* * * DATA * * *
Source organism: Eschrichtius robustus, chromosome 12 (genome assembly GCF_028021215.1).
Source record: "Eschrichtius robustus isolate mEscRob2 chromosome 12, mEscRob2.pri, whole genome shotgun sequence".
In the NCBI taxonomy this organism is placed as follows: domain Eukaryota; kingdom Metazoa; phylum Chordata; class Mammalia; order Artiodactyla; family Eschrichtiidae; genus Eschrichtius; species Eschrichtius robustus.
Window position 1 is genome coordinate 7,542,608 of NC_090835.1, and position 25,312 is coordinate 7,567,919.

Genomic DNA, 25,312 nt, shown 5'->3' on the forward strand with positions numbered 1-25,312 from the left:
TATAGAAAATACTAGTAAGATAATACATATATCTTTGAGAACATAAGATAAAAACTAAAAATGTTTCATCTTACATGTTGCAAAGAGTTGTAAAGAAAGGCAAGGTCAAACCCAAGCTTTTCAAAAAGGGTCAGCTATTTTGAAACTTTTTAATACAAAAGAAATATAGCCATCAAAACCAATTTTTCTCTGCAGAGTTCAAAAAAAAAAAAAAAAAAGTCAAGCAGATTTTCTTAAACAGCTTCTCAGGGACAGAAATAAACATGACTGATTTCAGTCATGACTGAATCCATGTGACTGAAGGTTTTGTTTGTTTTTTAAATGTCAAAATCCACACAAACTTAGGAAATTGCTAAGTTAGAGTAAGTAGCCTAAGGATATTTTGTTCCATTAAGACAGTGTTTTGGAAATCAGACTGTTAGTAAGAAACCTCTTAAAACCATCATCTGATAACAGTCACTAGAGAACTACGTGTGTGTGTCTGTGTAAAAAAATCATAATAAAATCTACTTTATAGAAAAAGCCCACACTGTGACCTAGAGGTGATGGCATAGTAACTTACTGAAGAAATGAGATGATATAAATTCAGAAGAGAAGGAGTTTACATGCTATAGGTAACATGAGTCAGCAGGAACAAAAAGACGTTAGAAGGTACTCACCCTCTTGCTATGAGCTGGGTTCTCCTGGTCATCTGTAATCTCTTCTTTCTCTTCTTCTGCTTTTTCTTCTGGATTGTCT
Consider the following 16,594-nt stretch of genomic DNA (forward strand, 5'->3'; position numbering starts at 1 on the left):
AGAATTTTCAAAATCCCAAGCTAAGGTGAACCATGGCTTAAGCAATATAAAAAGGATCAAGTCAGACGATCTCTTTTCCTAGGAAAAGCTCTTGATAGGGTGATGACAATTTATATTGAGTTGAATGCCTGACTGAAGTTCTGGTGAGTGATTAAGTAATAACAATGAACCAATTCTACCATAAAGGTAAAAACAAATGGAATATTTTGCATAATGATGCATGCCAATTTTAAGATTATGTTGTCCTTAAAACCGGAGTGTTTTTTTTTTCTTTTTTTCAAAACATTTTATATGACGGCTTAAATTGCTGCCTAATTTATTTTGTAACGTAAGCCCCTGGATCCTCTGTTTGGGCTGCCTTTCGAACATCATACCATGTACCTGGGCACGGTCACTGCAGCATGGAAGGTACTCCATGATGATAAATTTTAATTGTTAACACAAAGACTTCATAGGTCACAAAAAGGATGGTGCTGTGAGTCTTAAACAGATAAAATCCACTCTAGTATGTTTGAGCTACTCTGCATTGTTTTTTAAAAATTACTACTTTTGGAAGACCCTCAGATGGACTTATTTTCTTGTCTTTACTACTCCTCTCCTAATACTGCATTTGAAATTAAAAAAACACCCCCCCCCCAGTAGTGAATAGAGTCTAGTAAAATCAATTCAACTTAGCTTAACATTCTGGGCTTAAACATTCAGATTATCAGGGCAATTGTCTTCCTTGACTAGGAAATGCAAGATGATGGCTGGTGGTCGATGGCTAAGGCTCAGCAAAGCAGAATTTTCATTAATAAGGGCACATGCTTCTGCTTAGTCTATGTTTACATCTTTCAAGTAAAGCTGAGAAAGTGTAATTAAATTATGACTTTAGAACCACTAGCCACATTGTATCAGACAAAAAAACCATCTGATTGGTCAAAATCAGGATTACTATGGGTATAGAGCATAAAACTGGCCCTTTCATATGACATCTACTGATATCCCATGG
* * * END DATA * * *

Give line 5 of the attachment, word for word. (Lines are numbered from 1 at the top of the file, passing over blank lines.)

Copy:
Genomic DNA, 25,312 nt, shown 5'->3' on the forward strand with positions numbered 1-25,312 from the left: